Dose prescription to primary was 55.6 Gy/25# received by 99% of the PTV volume. Elective pelvic nodal volumes received 50 Gy/25# to 99% of the Nodal PTV. Daily image guidance was used with online megavoltage fan beam CT. With the translation and roll corrections suggested by automatic registration algorithm verified by the radiation oncologist.

The primary and liver lesion were both treated during the same treatment session.

Representative views of color dose wash are presented in [Figure 2].
Figure 2: Radiation dose color wash view

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The patient developed Grade 2 skin reactions, Grade 2 lower gastrointestinal toxicity, and Grade 1 genitourinary toxicity during treatment (radiation therapy oncology group toxicity grading).

An fluorodeoxyglucose PET-CT was performed 4 months after completing therapy, which showed a complete metabolic and morphological response. At last follow-up (July 2018), the patient remains disease-free 10 years posttreatment and is asymptomatic without signs of late toxicity.


 > Discussion Top


The burden of (metastatic) disease is primarily a surrogate of disease biology, which is probably the strongest prognosticator of outcomes. Patients with the upfront limited metastatic disease are a challenge to oncologic insight, since the trajectory of disease evolution (and thus disease biology) is unknown, unlike, for example, a treated patient with limited relapse after a prolonged disease-free interval.

Some patients with upfront metastasis can be treated with definitive intent with the hope of not only delaying relapse and possibly improving survival but also with a real chance of “cure” in the traditional sense.

Pushing the (dose) envelope on the traditional definition of a “curative” setting is the current mandate.

Aggressive and minimally morbid locoregional intervention for appropriately selected patients is complementary to the evolving role of novel immunological therapies for metastatic disease.[5]

Patients in the “gray zone” for aggressive radical management versus palliative treatment can be selected for radiation therapy, which is non-invasive, and thus acceptable, convenient and safe for the patient as well as feasible and effective for a range of lesion sites and sizes. Both conventional and hypo-fractionated regimens remain valid options: For example, we have used “conventional” image-guided-IMRT in the absence of advanced motion management techniques and robust data for hypofractionation (at the time) with a conventional dose fractionation schedule to treat a hepatic metastasis with curative results without evidence of toxicity. The relatively superficial location of the lesion was also favorable for achieving dose constraints.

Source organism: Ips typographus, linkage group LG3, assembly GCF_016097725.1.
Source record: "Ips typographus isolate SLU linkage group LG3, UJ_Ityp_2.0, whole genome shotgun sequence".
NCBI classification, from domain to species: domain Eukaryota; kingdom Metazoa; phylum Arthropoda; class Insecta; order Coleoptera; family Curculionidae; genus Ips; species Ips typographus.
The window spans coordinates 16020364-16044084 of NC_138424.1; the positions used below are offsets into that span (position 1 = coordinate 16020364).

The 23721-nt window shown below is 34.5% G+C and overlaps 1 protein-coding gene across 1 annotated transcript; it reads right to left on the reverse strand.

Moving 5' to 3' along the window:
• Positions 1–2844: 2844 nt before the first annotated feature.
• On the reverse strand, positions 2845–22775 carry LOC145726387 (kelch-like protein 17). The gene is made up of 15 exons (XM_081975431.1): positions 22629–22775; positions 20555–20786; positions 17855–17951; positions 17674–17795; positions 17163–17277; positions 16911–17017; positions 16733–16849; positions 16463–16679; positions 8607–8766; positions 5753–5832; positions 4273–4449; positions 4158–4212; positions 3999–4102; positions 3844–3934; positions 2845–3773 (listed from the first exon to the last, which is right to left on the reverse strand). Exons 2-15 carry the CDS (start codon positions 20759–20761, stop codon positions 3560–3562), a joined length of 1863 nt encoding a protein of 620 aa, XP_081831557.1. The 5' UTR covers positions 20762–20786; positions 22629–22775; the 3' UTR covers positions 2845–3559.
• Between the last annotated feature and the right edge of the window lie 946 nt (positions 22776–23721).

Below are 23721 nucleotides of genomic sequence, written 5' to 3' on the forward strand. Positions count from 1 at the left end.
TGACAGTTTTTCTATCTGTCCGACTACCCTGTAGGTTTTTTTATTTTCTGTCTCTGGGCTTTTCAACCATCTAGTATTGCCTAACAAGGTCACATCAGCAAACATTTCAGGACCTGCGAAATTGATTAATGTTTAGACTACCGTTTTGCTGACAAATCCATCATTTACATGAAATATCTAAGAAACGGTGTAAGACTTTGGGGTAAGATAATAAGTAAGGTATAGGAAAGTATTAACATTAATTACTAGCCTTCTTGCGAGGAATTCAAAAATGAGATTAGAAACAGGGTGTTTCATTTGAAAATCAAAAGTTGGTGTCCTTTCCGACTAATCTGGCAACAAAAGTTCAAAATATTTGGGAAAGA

The interested reader is referred to a good review article on the technical aspects of liver radiation.[6]

As a final point, the prognostic value of early PET-CT is to be noted. In our patient, a complete metabolic response was observed at 4 months posttreatment, which predicted a favorable long-term outcome.[7] Role of interval imaging in predicting better long-term outcome needs further exploration.

Declaration of patient consent

The authors certify that they have obtained all appropriate patient consent forms. In the form the patient(s) has/have given his/her/their consent for his/her/their images and other clinical information to be reported in the journal. The patients understand that their names and initials will not be published and due efforts will be made to conceal their identity, but anonymity cannot be guaranteed.

Financial support and sponsorship

Nil.

Conflicts of interest

There are no conflicts of interest.



 
 > References Top

1.
Boman BM, Moertel CG, O'Connell MJ, Scott M, Weiland LH, Beart RW, et al. Carcinoma of the anal canal. A clinical and pathologic study of 188 cases. Cancer 1984;54:114-25.  Back to cited text no. 1
    
2.
Bilimoria KY, Bentrem DJ, Rock CE, Stewart AK, Ko CY, Halverson A, et al. Outcomes and prognostic factors for squamous-cell carcinoma of the anal canal: Analysis of patients from the national cancer data base. Dis Colon Rectum 2009;52:624-31.  Back to cited text no. 2
    
3.
Pawlik TM, Gleisner AL, Bauer TW, Adams RB, Reddy SK, Clary BM, et al. Liver-directed surgery for metastatic squamous cell carcinoma to the liver: Results of a multi-center analysis. Ann Surg Oncol 2007;14:2807-16.  Back to cited text no. 3
    
4.
Almaghrabi MY, Supiot S, Paris F, Mahé MA, Rio E. Stereotactic body radiation therapy for abdominal oligometastases: A biological and clinical review. Radiat Oncol 2012;7:126.  Back to cited text no. 4
    
5.
Sharabi AB, Tran PT, Lim M, Drake CG, Deweese TL. Stereotactic radiation therapy combined with immunotherapy: Augmenting the role of radiation in local and systemic treatment. Oncology (Williston Park) 2015;29:331-40.  Back to cited text no. 5
    
6.
Crane CH, Koay EJ. Solutions that enable ablative radiotherapy for large liver tumors: Fractionated dose painting, simultaneous integrated protection, motion management, and computed tomography image guidance. Cancer 2016;122:1974-86.  Back to cited text no. 6
    
7.
Grigsby PW. FDG-PET/CT: New horizons in anal cancer. Gastroenterol Clin Biol 2009;33:456-8.  Back to cited text no. 7
    


    Figures

  [Figure 1], [Figure 2]